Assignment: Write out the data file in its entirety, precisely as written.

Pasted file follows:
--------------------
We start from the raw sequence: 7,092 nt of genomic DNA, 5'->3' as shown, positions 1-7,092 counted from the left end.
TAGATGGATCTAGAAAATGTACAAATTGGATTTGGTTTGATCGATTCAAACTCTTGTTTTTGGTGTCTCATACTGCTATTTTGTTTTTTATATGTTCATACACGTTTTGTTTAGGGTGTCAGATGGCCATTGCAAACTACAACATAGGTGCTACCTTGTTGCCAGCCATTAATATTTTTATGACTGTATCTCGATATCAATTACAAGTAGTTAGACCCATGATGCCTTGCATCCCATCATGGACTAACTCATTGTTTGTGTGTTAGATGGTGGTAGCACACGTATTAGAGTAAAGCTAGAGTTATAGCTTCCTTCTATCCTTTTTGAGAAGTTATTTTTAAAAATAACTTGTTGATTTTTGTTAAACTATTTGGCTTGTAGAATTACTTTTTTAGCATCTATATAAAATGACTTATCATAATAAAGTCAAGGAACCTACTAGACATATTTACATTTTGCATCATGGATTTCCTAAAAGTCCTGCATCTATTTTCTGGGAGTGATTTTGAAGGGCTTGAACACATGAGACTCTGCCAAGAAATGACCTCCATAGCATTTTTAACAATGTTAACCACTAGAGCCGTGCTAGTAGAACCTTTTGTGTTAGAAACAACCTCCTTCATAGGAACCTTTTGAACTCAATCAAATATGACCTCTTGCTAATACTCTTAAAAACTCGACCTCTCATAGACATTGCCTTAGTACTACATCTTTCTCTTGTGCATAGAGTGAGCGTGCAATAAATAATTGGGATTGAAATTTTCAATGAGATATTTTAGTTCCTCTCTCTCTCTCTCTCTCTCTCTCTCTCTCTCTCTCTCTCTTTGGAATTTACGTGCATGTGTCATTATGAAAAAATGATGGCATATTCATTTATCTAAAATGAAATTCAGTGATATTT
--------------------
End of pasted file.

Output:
We start from the raw sequence: 7,092 nt of genomic DNA, 5'->3' as shown, positions 1-7,092 counted from the left end.
TAGATGGATCTAGAAAATGTACAAATTGGATTTGGTTTGATCGATTCAAACTCTTGTTTTTGGTGTCTCATACTGCTATTTTGTTTTTTATATGTTCATACACGTTTTGTTTAGGGTGTCAGATGGCCATTGCAAACTACAACATAGGTGCTACCTTGTTGCCAGCCATTAATATTTTTATGACTGTATCTCGATATCAATTACAAGTAGTTAGACCCATGATGCCTTGCATCCCATCATGGACTAACTCATTGTTTGTGTGTTAGATGGTGGTAGCACACGTATTAGAGTAAAGCTAGAGTTATAGCTTCCTTCTATCCTTTTTGAGAAGTTATTTTTAAAAATAACTTGTTGATTTTTGTTAAACTATTTGGCTTGTAGAATTACTTTTTTAGCATCTATATAAAATGACTTATCATAATAAAGTCAAGGAACCTACTAGACATATTTACATTTTGCATCATGGATTTCCTAAAAGTCCTGCATCTATTTTCTGGGAGTGATTTTGAAGGGCTTGAACACATGAGACTCTGCCAAGAAATGACCTCCATAGCATTTTTAACAATGTTAACCACTAGAGCCGTGCTAGTAGAACCTTTTGTGTTAGAAACAACCTCCTTCATAGGAACCTTTTGAACTCAATCAAATATGACCTCTTGCTAATACTCTTAAAAACTCGACCTCTCATAGACATTGCCTTAGTACTACATCTTTCTCTTGTGCATAGAGTGAGCGTGCAATAAATAATTGGGATTGAAATTTTCAATGAGATATTTTAGTTCCTCTCTCTCTCTCTCTCTCTCTCTCTCTCTCTCTCTCTCTCTTTGGAATTTACGTGCATGTGTCATTATGAAAAAATGATGGCATATTCATTTATCTAAAATGAAATTCAGTGATATTT